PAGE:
Fighting Climate Change: International Attitudes Toward Climate Policies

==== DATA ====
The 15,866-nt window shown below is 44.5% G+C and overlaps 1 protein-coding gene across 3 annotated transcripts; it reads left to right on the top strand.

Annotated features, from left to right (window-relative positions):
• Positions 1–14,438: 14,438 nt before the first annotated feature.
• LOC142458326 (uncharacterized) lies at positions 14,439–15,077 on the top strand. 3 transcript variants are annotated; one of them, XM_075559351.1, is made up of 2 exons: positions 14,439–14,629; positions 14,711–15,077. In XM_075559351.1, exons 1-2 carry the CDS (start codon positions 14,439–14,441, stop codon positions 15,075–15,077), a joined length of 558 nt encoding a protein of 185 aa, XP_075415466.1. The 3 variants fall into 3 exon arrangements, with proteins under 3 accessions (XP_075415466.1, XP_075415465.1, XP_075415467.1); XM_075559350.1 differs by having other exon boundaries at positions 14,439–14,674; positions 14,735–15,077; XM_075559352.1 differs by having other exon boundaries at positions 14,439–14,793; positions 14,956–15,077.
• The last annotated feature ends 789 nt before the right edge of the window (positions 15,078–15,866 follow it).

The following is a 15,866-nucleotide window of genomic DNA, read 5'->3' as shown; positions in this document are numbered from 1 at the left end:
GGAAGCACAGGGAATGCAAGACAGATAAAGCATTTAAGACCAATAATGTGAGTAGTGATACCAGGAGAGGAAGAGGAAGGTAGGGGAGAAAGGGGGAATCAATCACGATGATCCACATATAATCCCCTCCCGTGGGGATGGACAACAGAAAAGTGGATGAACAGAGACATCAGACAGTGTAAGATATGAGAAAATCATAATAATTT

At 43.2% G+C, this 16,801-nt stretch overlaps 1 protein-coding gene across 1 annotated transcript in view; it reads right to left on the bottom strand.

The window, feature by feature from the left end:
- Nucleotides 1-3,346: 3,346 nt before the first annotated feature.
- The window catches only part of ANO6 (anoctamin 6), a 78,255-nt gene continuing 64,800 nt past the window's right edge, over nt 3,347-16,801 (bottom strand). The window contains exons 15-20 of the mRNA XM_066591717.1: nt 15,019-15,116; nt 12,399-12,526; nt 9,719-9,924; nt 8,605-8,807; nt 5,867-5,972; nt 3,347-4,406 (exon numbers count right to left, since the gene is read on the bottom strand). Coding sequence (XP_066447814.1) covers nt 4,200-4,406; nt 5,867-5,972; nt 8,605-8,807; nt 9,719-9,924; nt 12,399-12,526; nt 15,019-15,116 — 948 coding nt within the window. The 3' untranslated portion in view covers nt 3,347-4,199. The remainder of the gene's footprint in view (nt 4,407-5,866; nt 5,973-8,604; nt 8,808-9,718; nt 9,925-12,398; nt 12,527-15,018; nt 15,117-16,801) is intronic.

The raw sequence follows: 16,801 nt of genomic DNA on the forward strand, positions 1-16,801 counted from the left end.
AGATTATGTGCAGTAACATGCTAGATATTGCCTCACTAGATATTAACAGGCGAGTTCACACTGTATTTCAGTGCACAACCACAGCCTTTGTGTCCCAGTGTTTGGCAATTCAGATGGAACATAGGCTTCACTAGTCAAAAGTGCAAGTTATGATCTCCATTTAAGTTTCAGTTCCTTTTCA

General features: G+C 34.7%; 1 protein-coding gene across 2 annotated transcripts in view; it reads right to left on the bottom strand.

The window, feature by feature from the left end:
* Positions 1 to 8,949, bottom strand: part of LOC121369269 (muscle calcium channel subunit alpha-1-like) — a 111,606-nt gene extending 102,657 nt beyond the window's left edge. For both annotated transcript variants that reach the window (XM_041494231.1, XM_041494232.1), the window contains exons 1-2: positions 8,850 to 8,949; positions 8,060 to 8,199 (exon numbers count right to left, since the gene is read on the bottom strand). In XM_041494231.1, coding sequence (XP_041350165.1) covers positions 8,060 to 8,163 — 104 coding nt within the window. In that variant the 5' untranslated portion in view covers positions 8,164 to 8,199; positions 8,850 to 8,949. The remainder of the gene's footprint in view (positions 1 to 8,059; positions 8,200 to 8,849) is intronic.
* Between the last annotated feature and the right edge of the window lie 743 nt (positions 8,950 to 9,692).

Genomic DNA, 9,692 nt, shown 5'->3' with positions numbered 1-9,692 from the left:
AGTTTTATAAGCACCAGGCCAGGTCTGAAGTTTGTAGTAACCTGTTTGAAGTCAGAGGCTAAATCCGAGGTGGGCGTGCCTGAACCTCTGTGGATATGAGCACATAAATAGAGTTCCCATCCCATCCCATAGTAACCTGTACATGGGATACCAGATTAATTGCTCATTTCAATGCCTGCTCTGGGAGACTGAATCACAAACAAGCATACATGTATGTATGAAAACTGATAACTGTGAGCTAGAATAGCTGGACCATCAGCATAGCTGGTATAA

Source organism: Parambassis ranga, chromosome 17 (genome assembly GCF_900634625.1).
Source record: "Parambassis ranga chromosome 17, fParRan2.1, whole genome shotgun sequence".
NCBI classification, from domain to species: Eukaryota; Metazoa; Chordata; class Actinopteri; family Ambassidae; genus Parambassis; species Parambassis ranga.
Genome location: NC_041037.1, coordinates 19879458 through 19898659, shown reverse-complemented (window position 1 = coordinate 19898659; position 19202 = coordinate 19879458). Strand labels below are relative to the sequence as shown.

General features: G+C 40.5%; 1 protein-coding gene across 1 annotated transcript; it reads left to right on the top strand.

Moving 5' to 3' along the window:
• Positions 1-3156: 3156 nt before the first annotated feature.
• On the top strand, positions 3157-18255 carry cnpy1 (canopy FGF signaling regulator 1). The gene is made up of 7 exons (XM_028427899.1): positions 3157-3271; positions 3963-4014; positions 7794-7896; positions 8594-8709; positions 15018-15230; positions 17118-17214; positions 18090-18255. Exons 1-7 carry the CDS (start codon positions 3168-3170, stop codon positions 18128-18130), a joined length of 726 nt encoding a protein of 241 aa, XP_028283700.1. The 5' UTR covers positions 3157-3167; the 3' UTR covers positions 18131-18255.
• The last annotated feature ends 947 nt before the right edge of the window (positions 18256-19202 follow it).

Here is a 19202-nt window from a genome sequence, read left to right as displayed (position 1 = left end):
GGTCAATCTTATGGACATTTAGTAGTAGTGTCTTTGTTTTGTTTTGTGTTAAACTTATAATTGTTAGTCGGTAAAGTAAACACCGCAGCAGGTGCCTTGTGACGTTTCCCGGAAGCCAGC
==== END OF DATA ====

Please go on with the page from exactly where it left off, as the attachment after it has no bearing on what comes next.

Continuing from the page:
Using new surveys on more than 40 000 respondents in twenty countries that account for 72% of global CO2 emissions, we study the understanding of and attitudes toward climate change and climate policies. We show that, across countries, support for climate policies hinges on three key factors: the perceived effectiveness of the policies in reducing emissions, their perceived distributional impacts on lower-income households (inequality concerns), and their own household’s gains and losses. We also show that information that specifically addresses these key concerns can substantially increase the support for climate policies in many countries. Explaining how policies work and who can benefit from them is critical to foster policy support. Simply making people more worried about climate change is not an effective strategy to foster policy support. Furthermore, we identify several socioeconomic and lifestyle factors – most notably education, political leanings, car usage, and availability of public transportation – that are significantly correlated with both policy views and overall reasoning and beliefs about climate policies. Yet, it is difficult to predict beliefs or policy views based on these characteristics only.